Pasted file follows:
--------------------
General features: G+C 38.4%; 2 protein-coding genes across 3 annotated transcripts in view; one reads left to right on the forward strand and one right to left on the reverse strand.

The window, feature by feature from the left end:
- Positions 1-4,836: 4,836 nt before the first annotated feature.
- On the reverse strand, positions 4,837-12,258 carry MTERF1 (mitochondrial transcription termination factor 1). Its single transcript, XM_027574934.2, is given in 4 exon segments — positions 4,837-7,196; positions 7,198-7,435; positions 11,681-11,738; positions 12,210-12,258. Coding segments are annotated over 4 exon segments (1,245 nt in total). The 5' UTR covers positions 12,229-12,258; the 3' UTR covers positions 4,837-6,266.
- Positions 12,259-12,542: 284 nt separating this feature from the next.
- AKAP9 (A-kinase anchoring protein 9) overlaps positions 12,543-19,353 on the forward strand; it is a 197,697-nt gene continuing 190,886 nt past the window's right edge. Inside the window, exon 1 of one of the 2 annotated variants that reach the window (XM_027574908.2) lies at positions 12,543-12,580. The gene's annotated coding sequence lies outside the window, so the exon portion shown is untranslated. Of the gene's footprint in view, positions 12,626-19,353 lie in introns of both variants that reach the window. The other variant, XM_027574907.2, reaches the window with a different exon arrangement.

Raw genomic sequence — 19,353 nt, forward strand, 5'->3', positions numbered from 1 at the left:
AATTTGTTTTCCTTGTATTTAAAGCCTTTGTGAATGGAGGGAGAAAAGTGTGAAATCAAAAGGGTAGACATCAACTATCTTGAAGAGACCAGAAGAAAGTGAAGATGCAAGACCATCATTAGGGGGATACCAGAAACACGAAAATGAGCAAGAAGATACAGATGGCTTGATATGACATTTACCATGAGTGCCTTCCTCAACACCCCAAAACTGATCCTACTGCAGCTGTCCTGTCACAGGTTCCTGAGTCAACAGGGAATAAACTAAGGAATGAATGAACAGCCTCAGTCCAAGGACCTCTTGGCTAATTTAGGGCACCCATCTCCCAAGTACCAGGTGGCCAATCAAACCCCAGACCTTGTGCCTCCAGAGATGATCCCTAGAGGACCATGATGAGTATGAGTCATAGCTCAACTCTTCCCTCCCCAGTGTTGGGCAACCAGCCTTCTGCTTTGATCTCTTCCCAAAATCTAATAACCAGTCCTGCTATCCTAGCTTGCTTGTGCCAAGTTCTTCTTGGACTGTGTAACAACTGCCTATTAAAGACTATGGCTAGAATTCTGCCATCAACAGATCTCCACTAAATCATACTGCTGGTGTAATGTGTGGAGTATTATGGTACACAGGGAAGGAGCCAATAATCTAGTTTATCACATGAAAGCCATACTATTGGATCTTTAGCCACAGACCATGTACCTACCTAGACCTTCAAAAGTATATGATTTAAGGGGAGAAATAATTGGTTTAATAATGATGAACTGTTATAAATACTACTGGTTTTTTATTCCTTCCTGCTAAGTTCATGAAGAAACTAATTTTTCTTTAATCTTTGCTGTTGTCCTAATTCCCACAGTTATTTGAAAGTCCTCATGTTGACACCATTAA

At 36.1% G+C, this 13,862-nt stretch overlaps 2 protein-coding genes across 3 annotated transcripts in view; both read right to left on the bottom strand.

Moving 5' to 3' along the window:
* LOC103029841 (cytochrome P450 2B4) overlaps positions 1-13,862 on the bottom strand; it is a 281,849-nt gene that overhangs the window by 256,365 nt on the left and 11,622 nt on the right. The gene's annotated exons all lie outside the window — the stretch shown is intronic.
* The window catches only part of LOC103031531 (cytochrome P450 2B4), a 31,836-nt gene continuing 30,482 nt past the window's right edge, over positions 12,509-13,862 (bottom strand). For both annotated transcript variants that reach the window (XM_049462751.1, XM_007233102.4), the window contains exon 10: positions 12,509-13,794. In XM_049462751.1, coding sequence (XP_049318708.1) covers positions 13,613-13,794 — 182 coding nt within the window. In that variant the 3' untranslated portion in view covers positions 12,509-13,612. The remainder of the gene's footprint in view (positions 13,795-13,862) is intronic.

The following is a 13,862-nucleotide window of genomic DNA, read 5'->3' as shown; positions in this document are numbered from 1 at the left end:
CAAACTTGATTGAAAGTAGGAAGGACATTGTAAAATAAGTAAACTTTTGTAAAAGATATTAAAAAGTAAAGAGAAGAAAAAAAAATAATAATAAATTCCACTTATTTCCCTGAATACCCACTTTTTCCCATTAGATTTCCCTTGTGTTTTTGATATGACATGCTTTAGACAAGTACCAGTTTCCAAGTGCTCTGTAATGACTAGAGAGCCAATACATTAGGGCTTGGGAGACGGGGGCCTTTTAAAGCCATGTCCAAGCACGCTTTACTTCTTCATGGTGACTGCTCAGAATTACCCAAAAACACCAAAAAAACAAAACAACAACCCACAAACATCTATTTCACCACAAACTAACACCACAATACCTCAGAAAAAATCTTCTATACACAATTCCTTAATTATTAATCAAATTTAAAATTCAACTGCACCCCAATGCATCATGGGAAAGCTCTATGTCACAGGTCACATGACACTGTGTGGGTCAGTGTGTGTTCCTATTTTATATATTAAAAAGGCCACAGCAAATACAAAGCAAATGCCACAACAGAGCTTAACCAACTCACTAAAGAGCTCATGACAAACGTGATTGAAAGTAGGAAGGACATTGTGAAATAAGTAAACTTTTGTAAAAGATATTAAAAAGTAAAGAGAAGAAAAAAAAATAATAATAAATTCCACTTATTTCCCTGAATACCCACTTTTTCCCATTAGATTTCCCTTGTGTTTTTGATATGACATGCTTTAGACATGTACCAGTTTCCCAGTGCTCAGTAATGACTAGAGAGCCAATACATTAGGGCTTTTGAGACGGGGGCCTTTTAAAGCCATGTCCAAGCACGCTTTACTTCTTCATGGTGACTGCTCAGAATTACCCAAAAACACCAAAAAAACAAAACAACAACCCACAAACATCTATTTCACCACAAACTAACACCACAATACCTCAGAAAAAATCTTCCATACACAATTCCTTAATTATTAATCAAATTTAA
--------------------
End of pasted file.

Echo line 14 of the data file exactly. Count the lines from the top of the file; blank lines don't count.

CAAACTTGATTGAAAGTAGGAAGGACATTGTAAAATAAGTAAACTTTTGTAAAAGATATTAAAAAGTAAAGAGAAGAAAAAAAAATAATAATAAATTCCACTTATTTCCCTGAATACCCACTTTTTCCCATTAGATTTCCCTTGTGTTTTTGATATGACATGCTTTAGACAAGTACCAGTTTCCAAGTGCTCTGTAATGACTAGAGAGCCAATACATTAGGGCTTGGGAGACGGGGGCCTTTTAAAGCCATGTCCAAGCACGCTTTACTTCTTCATGGTGACTGCTCAGAATTACCCAAAAACACCAAAAAAACAAAACAACAACCCACAAACATCTATTTCACCACAAACTAACACCACAATACCTCAGAAAAAATCTTCTATACACAATTCCTTAATTATTAATCAAATTTAAAATTCAACTGCACCCCAATGCATCATGGGAAAGCTCTATGTCACAGGTCACATGACACTGTGTGGGTCAGTGTGTGTTCCTATTTTATATATTAAAAAGGCCACAGCAAATACAAAGCAAATGCCACAACAGAGCTTAACCAACTCACTAAAGAGCTCATGACAAACGTGATTGAAAGTAGGAAGGACATTGTGAAATAAGTAAACTTTTGTAAAAGATATTAAAAAGTAAAGAGAAGAAAAAAAAATAATAATAAATTCCACTTATTTCCCTGAATACCCACTTTTTCCCATTAGATTTCCCTTGTGTTTTTGATATGACATGCTTTAGACATGTACCAGTTTCCCAGTGCTCAGTAATGACTAGAGAGCCAATACATTAGGGCTTTTGAGACGGGGGCCTTTTAAAGCCATGTCCAAGCACGCTTTACTTCTTCATGGTGACTGCTCAGAATTACCCAAAAACACCAAAAAAACAAAACAACAACCCACAAACATCTATTTCACCACAAACTAACACCACAATACCTCAGAAAAAATCTTCCATACACAATTCCTTAATTATTAATCAAATTTAA